Linsy Raaffels

Linsy Raaffels

Ir. Arch. Linsy Raaffels (°1993) worked as a PhD researcher at VUB Architectural Engineering in 2016-2022. She obtained her degree as Master of Science in Architectural Engineering in 2016. She briefly worked on the IRP-project ‘Building Brussels’ in 2016. In January 2017 she started her PhD research ('Doctiris' programme, financed by Innoviris) on 'Architects’ houses in Brussels. Strategies for valorization' under the supervision of prof. dr. Stephanie Van de Voorde (VUB) and prof. dr. Inge Bertels (UA), in collaboration with B. Van der Wee Architects.



PhD research

Architects' houses in Brussels. Strategies for valorization.

Date2017 - 2022
SupervisorsStephanie Van de Voorde, Inge Bertels and Barbara Van der Wee
FundsINNOVIRIS (doctiris)

The research focused on 19th and 20th-century architects’ houses in the Brussels-Capital Region and aimed to define the characteristics and qualities of these architects’ houses in Brussels. Furthermore, Linsy examined how architects’ houses evolved over time. It was also the aim to elaborate strategies for qualitative restoration and renovation projects. The research was supervised by prof. dr. Stephanie Van de Voorde (VUB Architectural Engineering) and prof. Dr. Inge Bertels (UAntwerpen), in collaboration with Barbara Van der Wee Architects.

Master’s thesis

Architects' houses (and ateliers) in Brussels: late 18th until the 20th century | Valorisation of the private house of Louis Herman De Koninck

Date2015 - 2016
SupervisorsInge Bertels, Stephanie Van de Voorde and Jonas Lindekens

By virtue of the unique client-designer relationship, the personal dwellings of architects are considered possible gems within the Brussels patrimony. However, this type of housing is not yet properly assessed within the Brussels Capital Region. Therefore, this master thesis focuses on documenting and understanding the value and evolution of architects’ houses in the Brussels Capital Region as a very particular type of housing. In order to achieve this, three main tools are developed, namely an exhaustive register, a multi-criteria evaluation and documentary fiches. In total 252 architects’ houses were found by means of literature study. Basic information as well as specific characteristics and parameters of these houses are gathered in an illustrated register. As such, an exhaustive information platform is created, which allows comparison and which is made public by means of an online user-friendly interface:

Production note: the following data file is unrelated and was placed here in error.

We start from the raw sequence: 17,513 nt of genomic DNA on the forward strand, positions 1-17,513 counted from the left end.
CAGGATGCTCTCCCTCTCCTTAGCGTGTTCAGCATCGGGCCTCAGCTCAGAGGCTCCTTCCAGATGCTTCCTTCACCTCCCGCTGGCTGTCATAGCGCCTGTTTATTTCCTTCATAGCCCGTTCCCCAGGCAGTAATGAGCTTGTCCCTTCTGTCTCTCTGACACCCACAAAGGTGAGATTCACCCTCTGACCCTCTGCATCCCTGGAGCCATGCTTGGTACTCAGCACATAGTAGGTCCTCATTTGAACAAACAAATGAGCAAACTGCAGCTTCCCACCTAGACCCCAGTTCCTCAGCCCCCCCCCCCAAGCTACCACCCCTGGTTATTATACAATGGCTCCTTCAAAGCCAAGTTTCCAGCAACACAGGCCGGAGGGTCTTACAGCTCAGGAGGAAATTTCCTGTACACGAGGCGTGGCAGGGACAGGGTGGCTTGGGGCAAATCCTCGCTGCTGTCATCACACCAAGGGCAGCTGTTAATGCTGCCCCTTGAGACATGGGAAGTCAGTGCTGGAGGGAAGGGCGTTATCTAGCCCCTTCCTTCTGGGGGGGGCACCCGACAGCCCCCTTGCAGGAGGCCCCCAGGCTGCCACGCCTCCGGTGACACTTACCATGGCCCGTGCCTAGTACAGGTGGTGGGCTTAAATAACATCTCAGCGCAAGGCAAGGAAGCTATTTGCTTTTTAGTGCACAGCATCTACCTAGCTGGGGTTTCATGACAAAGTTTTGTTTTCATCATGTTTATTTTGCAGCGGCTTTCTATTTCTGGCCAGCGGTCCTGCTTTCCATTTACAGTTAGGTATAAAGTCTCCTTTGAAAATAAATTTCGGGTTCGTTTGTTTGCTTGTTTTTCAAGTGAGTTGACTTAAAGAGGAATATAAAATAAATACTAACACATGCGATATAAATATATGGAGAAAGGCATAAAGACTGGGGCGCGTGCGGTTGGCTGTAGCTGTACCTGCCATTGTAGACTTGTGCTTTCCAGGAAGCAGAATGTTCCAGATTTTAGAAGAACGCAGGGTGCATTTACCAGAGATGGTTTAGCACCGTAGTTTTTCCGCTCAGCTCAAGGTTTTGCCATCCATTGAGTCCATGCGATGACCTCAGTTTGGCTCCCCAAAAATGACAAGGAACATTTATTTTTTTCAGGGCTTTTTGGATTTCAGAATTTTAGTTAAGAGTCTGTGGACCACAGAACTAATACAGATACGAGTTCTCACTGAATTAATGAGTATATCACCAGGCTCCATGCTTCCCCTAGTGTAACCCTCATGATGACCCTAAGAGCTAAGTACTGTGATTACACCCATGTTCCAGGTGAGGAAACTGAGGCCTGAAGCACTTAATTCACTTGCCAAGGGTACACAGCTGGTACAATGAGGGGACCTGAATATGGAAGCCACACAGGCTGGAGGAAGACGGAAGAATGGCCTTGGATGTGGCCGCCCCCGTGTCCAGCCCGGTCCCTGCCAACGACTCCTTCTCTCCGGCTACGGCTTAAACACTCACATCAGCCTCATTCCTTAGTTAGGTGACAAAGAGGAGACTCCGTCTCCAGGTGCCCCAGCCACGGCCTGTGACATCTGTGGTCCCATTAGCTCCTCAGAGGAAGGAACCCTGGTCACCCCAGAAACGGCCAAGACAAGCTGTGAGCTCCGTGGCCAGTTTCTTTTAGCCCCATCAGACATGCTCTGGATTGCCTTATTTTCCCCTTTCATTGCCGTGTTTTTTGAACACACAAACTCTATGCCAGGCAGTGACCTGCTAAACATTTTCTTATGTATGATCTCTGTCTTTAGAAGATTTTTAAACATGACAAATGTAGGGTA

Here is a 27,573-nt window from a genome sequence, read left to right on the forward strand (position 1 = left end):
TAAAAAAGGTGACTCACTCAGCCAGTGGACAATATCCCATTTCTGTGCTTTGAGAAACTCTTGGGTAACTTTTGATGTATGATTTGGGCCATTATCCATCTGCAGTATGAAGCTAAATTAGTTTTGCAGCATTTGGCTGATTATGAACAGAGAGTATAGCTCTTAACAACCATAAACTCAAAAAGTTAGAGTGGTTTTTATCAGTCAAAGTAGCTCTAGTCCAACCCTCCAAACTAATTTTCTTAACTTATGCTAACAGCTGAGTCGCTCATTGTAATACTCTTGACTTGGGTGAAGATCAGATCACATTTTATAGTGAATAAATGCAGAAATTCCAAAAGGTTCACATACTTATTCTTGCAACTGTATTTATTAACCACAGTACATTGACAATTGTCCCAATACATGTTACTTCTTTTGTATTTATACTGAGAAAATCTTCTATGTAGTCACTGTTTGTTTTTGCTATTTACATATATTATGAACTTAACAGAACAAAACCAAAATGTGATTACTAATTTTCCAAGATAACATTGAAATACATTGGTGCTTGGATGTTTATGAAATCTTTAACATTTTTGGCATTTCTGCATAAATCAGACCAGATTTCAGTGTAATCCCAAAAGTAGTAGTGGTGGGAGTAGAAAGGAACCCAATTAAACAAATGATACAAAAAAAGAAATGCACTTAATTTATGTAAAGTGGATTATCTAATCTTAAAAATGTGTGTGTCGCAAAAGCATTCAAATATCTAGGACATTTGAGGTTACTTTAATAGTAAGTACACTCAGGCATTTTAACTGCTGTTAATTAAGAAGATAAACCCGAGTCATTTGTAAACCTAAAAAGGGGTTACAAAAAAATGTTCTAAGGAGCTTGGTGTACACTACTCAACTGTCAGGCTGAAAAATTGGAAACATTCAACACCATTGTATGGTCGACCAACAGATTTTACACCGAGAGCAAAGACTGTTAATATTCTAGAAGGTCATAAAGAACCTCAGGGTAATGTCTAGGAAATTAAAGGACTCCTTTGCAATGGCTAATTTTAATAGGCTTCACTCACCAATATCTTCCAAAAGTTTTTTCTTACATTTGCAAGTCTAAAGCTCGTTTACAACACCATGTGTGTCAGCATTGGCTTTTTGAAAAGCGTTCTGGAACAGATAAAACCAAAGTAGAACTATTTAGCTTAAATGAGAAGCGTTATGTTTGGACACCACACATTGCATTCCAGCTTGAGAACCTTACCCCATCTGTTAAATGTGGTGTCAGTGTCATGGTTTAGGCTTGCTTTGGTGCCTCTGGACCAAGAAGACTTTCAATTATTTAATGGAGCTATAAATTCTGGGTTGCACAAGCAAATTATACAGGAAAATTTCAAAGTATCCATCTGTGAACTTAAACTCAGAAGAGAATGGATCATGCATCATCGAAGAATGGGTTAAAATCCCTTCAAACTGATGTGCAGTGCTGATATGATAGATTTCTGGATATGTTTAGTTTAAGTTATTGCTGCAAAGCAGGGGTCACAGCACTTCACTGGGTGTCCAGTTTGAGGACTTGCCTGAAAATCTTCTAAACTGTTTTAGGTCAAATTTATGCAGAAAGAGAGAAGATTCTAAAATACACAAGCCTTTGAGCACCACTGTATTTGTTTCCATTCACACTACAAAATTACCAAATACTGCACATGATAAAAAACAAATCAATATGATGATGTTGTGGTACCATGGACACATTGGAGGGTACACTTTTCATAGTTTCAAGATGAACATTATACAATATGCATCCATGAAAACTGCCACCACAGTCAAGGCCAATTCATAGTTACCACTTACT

Secondly, the multi-criteria analysis, which is supported by graphical representation techniques, allows to assess architects’ houses as a particular housing type within the Brussels Capital Region. It was found that often these houses guided architectural evolutions as they were some of the first projects to embrace new materials, to experiment with facade advertisement or to explore un-urbanized areas. Thirdly, a documentation and assessment tool for individual cases was set up, allowing to reflect on a particular house from two different angles. On the one hand the house is documented and analysed within the Brussels’ context and the oeuvre of the architect. On the other hand, the documentary fiches also allow to compare individual cases. To complete these fiches, archival research and contact with people working in the field is indispensable. As part of this thesis, five fiches were drafted. Whereas a first analysis of these cases within the Brussels framework sometimes showed similar characteristics, the in-depth analysis revealed a high degree diversity, for instance in relation to the creative ambition of the architect: some houses were the herald of a new architectural language while others rather represented a tool to fine-tune existing knowledge. Finally, to preserve these houses, valorisation projects are of importance. Therefore, this master thesis also incorporates a design and valorisation project, concerning the private dwelling of Louis Herman De Koninck in Ukkel. By anticipating on a public program and transforming the house into a museum, the resilience of these kind of houses was tested. With regard to future valorisation projects, implementing a public function, and thereby opening the house to the broader public, was found crucial. Yet today this is only the case for just one of the 252 cases in Brussels, namely the well-known Horta Museum. 

In all, this research presents a first in-depth analysis of architects’ houses, their significance and characteristics as a genuine tool for the architect, and their position within the Brussels Capital Region. 252 cases were evaluated and analysed by means of a multi-layered investigation. The analysis can support future valorisation projects in order to safeguard the architectural heritage they represent for Brussels.


Brussels Studies Institute Award 2016


Awarded to the student having completed his/her Architectural Engineering Master and achieved the best Master thesis on a subject directly relating to or leading to better understanding of Brussels. 

Master thesis: "Architects' houses (and ateliers) in Brussels: late 18th until th 20th century | Valorisation of the private house of Louis Herman De Koninck"